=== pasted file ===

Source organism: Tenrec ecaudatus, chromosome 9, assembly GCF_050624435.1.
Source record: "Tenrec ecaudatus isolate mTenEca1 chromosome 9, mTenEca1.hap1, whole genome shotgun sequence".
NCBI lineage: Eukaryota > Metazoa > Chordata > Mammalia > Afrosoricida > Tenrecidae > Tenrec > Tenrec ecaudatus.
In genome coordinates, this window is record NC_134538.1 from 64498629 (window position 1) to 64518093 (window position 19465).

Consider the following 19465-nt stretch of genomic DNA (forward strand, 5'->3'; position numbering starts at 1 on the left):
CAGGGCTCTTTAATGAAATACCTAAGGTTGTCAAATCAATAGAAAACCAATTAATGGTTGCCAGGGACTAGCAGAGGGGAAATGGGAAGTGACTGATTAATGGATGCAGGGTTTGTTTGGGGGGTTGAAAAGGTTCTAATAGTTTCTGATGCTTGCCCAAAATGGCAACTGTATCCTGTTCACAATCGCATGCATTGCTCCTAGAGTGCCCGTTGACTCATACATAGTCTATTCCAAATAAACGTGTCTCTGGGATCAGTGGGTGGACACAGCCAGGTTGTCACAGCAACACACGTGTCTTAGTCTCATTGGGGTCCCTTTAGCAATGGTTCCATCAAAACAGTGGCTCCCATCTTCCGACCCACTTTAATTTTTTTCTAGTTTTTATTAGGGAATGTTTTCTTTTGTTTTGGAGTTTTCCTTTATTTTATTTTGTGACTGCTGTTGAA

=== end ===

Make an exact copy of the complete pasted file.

Source organism: Tenrec ecaudatus, chromosome 9, assembly GCF_050624435.1.
Source record: "Tenrec ecaudatus isolate mTenEca1 chromosome 9, mTenEca1.hap1, whole genome shotgun sequence".
NCBI lineage: Eukaryota > Metazoa > Chordata > Mammalia > Afrosoricida > Tenrecidae > Tenrec > Tenrec ecaudatus.
In genome coordinates, this window is record NC_134538.1 from 64498629 (window position 1) to 64518093 (window position 19465).

Consider the following 19465-nt stretch of genomic DNA (forward strand, 5'->3'; position numbering starts at 1 on the left):
CAGGGCTCTTTAATGAAATACCTAAGGTTGTCAAATCAATAGAAAACCAATTAATGGTTGCCAGGGACTAGCAGAGGGGAAATGGGAAGTGACTGATTAATGGATGCAGGGTTTGTTTGGGGGGTTGAAAAGGTTCTAATAGTTTCTGATGCTTGCCCAAAATGGCAACTGTATCCTGTTCACAATCGCATGCATTGCTCCTAGAGTGCCCGTTGACTCATACATAGTCTATTCCAAATAAACGTGTCTCTGGGATCAGTGGGTGGACACAGCCAGGTTGTCACAGCAACACACGTGTCTTAGTCTCATTGGGGTCCCTTTAGCAATGGTTCCATCAAAACAGTGGCTCCCATCTTCCGACCCACTTTAATTTTTTTCTAGTTTTTATTAGGGAATGTTTTCTTTTGTTTTGGAGTTTTCCTTTATTTTATTTTGTGACTGCTGTTGAA